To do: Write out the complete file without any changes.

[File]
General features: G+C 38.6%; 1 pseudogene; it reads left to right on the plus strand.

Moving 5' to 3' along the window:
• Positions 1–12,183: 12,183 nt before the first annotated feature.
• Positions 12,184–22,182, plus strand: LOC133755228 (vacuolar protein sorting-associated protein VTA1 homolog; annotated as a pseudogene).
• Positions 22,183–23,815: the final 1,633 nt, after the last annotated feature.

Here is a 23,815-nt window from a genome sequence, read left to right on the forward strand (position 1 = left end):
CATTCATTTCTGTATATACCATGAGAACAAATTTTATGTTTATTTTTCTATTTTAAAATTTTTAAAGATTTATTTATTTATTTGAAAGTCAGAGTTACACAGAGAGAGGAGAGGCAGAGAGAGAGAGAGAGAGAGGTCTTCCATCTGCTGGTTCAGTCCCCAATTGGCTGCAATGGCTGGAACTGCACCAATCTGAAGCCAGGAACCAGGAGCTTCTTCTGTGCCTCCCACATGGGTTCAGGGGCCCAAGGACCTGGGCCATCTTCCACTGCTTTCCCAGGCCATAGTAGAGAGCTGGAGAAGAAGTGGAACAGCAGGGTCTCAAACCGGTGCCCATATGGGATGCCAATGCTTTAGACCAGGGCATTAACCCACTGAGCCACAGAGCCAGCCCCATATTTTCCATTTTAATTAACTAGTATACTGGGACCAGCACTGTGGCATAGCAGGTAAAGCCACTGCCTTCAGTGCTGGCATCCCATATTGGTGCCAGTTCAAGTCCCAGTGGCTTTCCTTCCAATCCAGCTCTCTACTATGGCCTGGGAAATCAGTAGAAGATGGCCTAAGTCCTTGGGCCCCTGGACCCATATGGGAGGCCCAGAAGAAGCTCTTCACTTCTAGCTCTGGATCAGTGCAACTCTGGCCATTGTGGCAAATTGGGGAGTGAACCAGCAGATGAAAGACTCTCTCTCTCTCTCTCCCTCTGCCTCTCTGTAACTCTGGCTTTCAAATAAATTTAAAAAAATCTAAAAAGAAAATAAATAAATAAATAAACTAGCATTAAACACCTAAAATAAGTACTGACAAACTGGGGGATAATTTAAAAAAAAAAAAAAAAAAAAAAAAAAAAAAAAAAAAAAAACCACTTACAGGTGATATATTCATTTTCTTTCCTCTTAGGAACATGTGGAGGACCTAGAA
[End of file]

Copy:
General features: G+C 38.6%; 1 pseudogene; it reads left to right on the plus strand.

Moving 5' to 3' along the window:
• Positions 1–12,183: 12,183 nt before the first annotated feature.
• Positions 12,184–22,182, plus strand: LOC133755228 (vacuolar protein sorting-associated protein VTA1 homolog; annotated as a pseudogene).
• Positions 22,183–23,815: the final 1,633 nt, after the last annotated feature.

Here is a 23,815-nt window from a genome sequence, read left to right on the forward strand (position 1 = left end):
CATTCATTTCTGTATATACCATGAGAACAAATTTTATGTTTATTTTTCTATTTTAAAATTTTTAAAGATTTATTTATTTATTTGAAAGTCAGAGTTACACAGAGAGAGGAGAGGCAGAGAGAGAGAGAGAGAGAGGTCTTCCATCTGCTGGTTCAGTCCCCAATTGGCTGCAATGGCTGGAACTGCACCAATCTGAAGCCAGGAACCAGGAGCTTCTTCTGTGCCTCCCACATGGGTTCAGGGGCCCAAGGACCTGGGCCATCTTCCACTGCTTTCCCAGGCCATAGTAGAGAGCTGGAGAAGAAGTGGAACAGCAGGGTCTCAAACCGGTGCCCATATGGGATGCCAATGCTTTAGACCAGGGCATTAACCCACTGAGCCACAGAGCCAGCCCCATATTTTCCATTTTAATTAACTAGTATACTGGGACCAGCACTGTGGCATAGCAGGTAAAGCCACTGCCTTCAGTGCTGGCATCCCATATTGGTGCCAGTTCAAGTCCCAGTGGCTTTCCTTCCAATCCAGCTCTCTACTATGGCCTGGGAAATCAGTAGAAGATGGCCTAAGTCCTTGGGCCCCTGGACCCATATGGGAGGCCCAGAAGAAGCTCTTCACTTCTAGCTCTGGATCAGTGCAACTCTGGCCATTGTGGCAAATTGGGGAGTGAACCAGCAGATGAAAGACTCTCTCTCTCTCTCTCCCTCTGCCTCTCTGTAACTCTGGCTTTCAAATAAATTTAAAAAAATCTAAAAAGAAAATAAATAAATAAATAAACTAGCATTAAACACCTAAAATAAGTACTGACAAACTGGGGGATAATTTAAAAAAAAAAAAAAAAAAAAAAAAAAAAAAAAAAAAAAAACCACTTACAGGTGATATATTCATTTTCTTTCCTCTTAGGAACATGTGGAGGACCTAGAA